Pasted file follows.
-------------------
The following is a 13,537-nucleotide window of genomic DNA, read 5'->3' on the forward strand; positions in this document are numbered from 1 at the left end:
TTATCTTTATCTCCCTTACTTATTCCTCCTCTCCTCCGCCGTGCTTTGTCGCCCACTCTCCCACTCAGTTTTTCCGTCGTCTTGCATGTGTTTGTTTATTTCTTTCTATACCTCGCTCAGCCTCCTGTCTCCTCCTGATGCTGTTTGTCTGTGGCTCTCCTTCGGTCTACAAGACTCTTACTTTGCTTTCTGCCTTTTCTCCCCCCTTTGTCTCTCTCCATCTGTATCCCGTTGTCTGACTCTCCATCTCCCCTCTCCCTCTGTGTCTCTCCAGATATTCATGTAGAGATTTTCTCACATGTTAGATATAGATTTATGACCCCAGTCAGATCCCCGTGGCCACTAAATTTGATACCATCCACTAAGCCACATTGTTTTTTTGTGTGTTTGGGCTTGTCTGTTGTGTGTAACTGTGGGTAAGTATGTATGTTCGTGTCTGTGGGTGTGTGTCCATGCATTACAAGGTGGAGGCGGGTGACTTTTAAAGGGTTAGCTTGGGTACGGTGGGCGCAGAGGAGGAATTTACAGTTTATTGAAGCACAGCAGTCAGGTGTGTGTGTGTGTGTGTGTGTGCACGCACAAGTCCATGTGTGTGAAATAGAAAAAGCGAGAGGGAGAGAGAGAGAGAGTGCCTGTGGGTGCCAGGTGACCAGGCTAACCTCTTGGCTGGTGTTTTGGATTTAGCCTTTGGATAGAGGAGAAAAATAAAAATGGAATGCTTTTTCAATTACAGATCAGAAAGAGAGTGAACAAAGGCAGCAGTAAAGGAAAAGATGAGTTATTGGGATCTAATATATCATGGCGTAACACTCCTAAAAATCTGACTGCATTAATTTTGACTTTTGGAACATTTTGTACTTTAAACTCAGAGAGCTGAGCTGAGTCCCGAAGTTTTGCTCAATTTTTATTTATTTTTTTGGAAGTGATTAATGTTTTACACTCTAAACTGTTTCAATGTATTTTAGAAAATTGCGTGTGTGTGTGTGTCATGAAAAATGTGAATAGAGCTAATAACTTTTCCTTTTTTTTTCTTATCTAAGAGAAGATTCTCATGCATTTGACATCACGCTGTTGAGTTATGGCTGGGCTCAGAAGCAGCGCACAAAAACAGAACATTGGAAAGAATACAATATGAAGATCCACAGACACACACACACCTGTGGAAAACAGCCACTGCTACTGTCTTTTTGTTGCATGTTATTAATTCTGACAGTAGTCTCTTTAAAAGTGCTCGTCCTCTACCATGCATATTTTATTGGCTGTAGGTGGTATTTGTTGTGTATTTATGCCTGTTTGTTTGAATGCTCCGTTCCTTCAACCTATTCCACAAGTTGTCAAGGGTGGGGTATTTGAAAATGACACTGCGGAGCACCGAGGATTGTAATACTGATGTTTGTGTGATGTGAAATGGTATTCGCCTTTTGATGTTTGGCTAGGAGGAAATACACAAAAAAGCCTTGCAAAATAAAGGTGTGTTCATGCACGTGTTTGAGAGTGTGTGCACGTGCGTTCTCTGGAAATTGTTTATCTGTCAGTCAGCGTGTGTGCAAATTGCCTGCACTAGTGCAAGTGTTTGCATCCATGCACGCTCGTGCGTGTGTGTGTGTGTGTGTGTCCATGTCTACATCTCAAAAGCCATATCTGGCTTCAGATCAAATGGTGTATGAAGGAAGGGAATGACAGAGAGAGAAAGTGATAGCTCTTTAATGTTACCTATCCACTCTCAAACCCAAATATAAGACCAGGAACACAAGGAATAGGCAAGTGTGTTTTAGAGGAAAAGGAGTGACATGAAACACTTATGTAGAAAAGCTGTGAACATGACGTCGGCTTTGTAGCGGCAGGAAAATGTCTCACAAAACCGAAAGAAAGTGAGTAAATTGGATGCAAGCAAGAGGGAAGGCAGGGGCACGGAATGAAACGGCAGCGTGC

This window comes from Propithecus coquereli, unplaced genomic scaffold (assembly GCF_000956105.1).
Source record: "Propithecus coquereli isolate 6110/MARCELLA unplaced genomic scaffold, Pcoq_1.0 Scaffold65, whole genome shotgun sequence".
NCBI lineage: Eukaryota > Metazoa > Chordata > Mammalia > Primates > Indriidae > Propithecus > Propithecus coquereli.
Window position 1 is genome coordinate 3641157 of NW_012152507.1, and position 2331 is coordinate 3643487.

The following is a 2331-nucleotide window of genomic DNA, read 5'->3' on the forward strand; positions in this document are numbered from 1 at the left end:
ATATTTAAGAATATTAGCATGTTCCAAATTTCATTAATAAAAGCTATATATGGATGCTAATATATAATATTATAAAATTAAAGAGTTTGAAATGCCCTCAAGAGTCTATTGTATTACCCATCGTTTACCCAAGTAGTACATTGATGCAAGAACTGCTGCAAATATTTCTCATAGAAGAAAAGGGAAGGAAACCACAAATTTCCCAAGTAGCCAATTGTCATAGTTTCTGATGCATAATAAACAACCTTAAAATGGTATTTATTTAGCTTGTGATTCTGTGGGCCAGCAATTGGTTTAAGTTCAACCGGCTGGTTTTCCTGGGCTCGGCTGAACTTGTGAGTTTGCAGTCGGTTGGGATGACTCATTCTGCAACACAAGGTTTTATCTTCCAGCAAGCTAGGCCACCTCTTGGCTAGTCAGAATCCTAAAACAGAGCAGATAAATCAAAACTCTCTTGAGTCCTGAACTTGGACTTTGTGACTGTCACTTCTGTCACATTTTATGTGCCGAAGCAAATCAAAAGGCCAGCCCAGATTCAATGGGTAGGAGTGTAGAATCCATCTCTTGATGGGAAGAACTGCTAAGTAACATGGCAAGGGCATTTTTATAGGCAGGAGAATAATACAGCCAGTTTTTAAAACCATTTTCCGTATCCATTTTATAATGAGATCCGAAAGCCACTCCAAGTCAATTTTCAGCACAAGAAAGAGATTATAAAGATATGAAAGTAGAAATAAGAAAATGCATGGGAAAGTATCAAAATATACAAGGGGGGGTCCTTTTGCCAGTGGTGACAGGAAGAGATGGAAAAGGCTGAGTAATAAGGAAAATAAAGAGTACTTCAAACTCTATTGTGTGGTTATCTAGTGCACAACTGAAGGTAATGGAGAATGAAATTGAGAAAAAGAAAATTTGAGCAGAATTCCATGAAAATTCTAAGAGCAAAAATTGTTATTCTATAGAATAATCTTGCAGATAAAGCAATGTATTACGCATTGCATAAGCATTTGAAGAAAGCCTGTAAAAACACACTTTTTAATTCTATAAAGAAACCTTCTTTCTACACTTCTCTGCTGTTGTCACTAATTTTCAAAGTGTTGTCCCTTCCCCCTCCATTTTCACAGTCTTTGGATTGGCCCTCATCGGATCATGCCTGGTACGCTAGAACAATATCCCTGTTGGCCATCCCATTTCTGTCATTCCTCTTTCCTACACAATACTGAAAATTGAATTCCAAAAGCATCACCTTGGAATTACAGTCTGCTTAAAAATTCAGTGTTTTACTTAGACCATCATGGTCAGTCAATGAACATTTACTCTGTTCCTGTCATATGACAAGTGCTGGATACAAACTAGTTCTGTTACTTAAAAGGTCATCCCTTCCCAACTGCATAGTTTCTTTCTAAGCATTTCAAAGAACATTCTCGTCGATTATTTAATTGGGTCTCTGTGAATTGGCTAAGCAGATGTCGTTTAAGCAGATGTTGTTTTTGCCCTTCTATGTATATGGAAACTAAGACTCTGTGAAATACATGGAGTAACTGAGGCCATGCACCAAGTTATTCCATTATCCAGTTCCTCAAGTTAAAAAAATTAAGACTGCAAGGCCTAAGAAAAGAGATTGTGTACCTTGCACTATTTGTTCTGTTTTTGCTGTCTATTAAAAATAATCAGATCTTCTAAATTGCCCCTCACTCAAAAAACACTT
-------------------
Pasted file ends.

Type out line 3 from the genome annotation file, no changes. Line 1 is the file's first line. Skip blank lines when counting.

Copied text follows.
This window comes from Propithecus coquereli, unplaced genomic scaffold (assembly GCF_000956105.1).